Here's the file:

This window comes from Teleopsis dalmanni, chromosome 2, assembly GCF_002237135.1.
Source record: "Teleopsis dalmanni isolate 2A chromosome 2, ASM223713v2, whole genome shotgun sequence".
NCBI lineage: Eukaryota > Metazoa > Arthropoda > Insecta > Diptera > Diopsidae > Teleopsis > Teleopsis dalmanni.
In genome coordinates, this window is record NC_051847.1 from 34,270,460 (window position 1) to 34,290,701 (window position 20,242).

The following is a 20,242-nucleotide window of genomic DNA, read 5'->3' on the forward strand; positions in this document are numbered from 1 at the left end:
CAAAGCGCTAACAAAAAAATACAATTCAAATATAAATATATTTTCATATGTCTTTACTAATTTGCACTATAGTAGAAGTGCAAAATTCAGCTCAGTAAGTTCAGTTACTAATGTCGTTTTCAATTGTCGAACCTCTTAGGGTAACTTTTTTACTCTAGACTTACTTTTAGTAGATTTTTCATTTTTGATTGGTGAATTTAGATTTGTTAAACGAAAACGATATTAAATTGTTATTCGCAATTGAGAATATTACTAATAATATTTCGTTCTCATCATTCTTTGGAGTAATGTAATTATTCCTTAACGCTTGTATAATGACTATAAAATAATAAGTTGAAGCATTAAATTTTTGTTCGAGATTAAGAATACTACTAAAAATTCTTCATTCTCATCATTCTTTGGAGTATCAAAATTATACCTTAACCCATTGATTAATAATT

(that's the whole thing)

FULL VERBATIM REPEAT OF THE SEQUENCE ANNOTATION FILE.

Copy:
This window comes from Teleopsis dalmanni, chromosome 2, assembly GCF_002237135.1.
Source record: "Teleopsis dalmanni isolate 2A chromosome 2, ASM223713v2, whole genome shotgun sequence".
NCBI lineage: Eukaryota > Metazoa > Arthropoda > Insecta > Diptera > Diopsidae > Teleopsis > Teleopsis dalmanni.
In genome coordinates, this window is record NC_051847.1 from 34,270,460 (window position 1) to 34,290,701 (window position 20,242).

The following is a 20,242-nucleotide window of genomic DNA, read 5'->3' on the forward strand; positions in this document are numbered from 1 at the left end:
CAAAGCGCTAACAAAAAAATACAATTCAAATATAAATATATTTTCATATGTCTTTACTAATTTGCACTATAGTAGAAGTGCAAAATTCAGCTCAGTAAGTTCAGTTACTAATGTCGTTTTCAATTGTCGAACCTCTTAGGGTAACTTTTTTACTCTAGACTTACTTTTAGTAGATTTTTCATTTTTGATTGGTGAATTTAGATTTGTTAAACGAAAACGATATTAAATTGTTATTCGCAATTGAGAATATTACTAATAATATTTCGTTCTCATCATTCTTTGGAGTAATGTAATTATTCCTTAACGCTTGTATAATGACTATAAAATAATAAGTTGAAGCATTAAATTTTTGTTCGAGATTAAGAATACTACTAAAAATTCTTCATTCTCATCATTCTTTGGAGTATCAAAATTATACCTTAACCCATTGATTAATAATT